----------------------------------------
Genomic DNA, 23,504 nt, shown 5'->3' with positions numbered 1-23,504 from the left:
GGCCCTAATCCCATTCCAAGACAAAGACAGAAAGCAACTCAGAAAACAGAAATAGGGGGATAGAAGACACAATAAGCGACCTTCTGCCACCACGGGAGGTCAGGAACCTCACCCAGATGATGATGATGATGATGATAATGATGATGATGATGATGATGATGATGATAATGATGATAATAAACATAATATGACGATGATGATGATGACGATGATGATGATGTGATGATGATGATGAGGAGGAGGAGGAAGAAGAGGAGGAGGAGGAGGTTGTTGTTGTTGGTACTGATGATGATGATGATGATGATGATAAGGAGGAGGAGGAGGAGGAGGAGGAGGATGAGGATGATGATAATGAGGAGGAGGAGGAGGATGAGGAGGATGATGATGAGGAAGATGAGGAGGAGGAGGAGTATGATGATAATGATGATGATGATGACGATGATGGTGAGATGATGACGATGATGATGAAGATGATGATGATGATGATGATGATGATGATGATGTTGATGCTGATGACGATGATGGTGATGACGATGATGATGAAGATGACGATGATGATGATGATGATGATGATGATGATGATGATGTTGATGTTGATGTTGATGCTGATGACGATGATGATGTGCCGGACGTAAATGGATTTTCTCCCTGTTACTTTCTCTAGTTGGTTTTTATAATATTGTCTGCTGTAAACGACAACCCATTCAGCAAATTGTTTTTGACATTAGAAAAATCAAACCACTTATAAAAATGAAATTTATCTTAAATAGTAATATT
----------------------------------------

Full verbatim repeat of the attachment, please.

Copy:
Genomic DNA, 23,504 nt, shown 5'->3' with positions numbered 1-23,504 from the left:
GGCCCTAATCCCATTCCAAGACAAAGACAGAAAGCAACTCAGAAAACAGAAATAGGGGGATAGAAGACACAATAAGCGACCTTCTGCCACCACGGGAGGTCAGGAACCTCACCCAGATGATGATGATGATGATGATAATGATGATGATGATGATGATGATGATGATAATGATGATAATAAACATAATATGACGATGATGATGATGACGATGATGATGATGTGATGATGATGATGAGGAGGAGGAGGAAGAAGAGGAGGAGGAGGAGGTTGTTGTTGTTGGTACTGATGATGATGATGATGATGATGATAAGGAGGAGGAGGAGGAGGAGGAGGAGGATGAGGATGATGATAATGAGGAGGAGGAGGAGGATGAGGAGGATGATGATGAGGAAGATGAGGAGGAGGAGGAGTATGATGATAATGATGATGATGATGACGATGATGGTGAGATGATGACGATGATGATGAAGATGATGATGATGATGATGATGATGATGATGATGTTGATGCTGATGACGATGATGGTGATGACGATGATGATGAAGATGACGATGATGATGATGATGATGATGATGATGATGATGATGTTGATGTTGATGTTGATGCTGATGACGATGATGATGTGCCGGACGTAAATGGATTTTCTCCCTGTTACTTTCTCTAGTTGGTTTTTATAATATTGTCTGCTGTAAACGACAACCCATTCAGCAAATTGTTTTTGACATTAGAAAAATCAAACCACTTATAAAAATGAAATTTATCTTAAATAGTAATATT